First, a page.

The Preaching Cross, sometimes known as The Village Cross, was the forerunner of village markets and churches. Priests would ride around the country on donkeys or horses calling at those villages that didn't have a church. The meeting point in the village was the Preaching Cross where the people would gather around to hear the priest preach the Gospels of God. The priest would also perform baptisms and marriages.
Small villages could not afford to build a church until a rich benefactor came along. (A benefactor is a person who gives financial support to a good cause.)
In Winthorpe, Roger Pocklington (1734 - 1810) who lived in Winthorpe Hall was a benefactor for All Saints' Church. (Church No. 2) The Rev. Edward Handley (1842 - 1904) was the main benefactor for the present All Saints' Church. (Church No. 3)
The Preaching Cross was very often on the highest spot in the village. This had the advantage that people could see and hear the priest, but in many cases they were on the village green. We know that the Preaching Cross in Winthorpe stood in the centre of the village in front of Winthorpe House, close to The Lord Nelson Public House. This can be seen on the Enclosure Map of 1775. There has been a suggestion in 1867 by Wake's book "History of Collingham" that the Cross may have been in the churchyard but this has not been proven.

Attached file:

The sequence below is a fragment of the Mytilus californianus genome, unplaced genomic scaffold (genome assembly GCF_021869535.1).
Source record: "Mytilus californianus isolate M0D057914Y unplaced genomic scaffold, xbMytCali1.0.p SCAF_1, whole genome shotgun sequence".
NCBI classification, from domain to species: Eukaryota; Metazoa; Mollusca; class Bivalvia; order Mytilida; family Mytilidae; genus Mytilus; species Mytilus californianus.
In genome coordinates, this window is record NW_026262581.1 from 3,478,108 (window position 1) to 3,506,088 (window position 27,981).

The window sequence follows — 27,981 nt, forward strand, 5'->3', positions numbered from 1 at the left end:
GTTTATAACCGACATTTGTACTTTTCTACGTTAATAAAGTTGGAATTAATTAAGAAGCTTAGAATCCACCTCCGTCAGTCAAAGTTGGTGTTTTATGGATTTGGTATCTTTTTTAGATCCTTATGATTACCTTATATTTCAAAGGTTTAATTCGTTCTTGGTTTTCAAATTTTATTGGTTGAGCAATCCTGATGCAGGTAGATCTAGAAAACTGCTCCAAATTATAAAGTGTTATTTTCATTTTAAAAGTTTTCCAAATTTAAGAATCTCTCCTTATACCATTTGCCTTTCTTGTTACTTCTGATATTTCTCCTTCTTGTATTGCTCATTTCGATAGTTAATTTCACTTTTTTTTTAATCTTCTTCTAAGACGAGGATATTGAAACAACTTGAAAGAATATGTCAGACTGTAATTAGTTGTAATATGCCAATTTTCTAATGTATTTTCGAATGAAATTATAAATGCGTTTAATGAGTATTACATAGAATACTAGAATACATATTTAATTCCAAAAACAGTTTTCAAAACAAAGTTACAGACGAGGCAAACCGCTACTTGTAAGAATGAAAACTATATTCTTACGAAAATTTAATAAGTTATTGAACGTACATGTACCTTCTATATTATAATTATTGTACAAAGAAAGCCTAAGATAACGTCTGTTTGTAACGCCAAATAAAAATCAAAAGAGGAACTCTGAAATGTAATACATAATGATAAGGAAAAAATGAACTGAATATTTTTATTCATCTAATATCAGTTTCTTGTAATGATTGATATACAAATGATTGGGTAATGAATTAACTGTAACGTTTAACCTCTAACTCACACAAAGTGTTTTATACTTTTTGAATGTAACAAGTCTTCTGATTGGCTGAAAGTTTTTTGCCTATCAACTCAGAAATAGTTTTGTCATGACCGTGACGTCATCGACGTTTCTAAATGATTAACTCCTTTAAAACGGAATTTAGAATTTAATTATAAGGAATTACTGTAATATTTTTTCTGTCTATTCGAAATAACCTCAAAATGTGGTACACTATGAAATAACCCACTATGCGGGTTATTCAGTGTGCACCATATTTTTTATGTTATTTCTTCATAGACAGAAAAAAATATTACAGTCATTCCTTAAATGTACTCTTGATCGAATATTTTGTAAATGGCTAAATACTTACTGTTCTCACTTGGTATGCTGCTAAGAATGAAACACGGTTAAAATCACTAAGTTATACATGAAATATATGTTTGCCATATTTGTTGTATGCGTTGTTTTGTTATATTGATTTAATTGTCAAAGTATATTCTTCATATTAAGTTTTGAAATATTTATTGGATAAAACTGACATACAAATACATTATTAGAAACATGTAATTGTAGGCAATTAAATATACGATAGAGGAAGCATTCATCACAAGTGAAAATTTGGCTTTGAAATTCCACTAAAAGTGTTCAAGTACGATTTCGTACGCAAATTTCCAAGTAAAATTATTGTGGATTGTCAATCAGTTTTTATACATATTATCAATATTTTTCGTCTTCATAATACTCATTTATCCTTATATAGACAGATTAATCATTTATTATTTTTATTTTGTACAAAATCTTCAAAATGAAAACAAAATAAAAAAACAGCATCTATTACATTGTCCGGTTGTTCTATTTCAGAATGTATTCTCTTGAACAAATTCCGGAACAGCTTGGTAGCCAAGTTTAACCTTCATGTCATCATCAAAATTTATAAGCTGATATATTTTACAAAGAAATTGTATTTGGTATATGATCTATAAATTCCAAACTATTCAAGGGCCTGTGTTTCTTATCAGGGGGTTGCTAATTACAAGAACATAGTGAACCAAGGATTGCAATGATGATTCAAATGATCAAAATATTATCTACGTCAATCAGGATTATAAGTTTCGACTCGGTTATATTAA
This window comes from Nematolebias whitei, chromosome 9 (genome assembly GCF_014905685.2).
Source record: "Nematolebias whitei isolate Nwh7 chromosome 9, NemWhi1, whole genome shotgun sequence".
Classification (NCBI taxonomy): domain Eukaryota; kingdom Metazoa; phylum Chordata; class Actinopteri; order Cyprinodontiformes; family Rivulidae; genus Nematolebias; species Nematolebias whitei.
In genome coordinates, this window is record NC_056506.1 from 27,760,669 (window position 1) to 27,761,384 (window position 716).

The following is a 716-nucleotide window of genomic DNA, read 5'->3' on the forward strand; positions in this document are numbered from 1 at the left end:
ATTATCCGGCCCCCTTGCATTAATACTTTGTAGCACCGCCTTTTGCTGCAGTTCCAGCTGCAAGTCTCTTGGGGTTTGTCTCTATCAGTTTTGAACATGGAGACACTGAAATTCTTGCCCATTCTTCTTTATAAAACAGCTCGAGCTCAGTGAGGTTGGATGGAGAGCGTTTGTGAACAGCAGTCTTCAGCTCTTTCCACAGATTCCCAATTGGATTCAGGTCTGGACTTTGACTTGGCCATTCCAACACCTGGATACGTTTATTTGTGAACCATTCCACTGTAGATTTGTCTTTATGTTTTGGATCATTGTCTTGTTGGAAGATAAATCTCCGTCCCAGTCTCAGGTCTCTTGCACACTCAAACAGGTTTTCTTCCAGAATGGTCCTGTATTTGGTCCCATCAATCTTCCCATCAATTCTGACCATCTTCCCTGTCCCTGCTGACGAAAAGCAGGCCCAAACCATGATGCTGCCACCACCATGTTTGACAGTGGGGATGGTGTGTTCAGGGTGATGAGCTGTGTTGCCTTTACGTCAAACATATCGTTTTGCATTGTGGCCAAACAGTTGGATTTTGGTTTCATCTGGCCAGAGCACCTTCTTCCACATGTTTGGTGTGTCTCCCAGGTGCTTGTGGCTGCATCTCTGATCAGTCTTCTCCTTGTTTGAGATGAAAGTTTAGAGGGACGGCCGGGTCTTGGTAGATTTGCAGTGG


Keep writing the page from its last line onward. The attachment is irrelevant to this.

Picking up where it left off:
The Preaching Cross in Winthorpe was a tall stone pillar, probably about six feet high and mounted on five steps. Bartholomew Howlett's (1767-1827) engraving of 1807 shows the pillar to have a round flat disk on the top. There may have been something else on top, but that, I do not know. Looking at pictures of Preaching Crosses that are scattered round the country shows them having crosses, balls or figures of Christ on top of the pillars.
What you see today is a piece of stone, the remains of a short section of that pillar mounted on the top step. The remainder of the four steps and Preaching Cross has been lost in time.
About 1860, the remains of the Preaching Cross were moved to the green in front of the Alms Houses, on Chapel Lane, and mounted onto a brick plinth. Over the years this brick plinth had fallen into ruin and has now been replaced by a new stone plinth.
At a ceremony held on the 6thNovember 2008 the Vicar of Winthorpe, the Rev. David Milner blessed the new plinth and Stone. Many of the village residents, along with the children from Winthorpe Primary School, attended the ceremony. To prevent damage to the plinth and Stone it has been moved about 3 yards to the left to escape fallen resin from the nearby trees.
A number of experts who have looked at this Stone are of the opinion that it is over 700 years old. The top step of which the Stone is set into is much younger. This leaves me to the conclusion that the Preaching Cross had originally had been set into the ground, then at a later date it was mounted onto a brick plinth of five stone steps.
This Preaching Cross is a vital piece of our village history and must be preserved.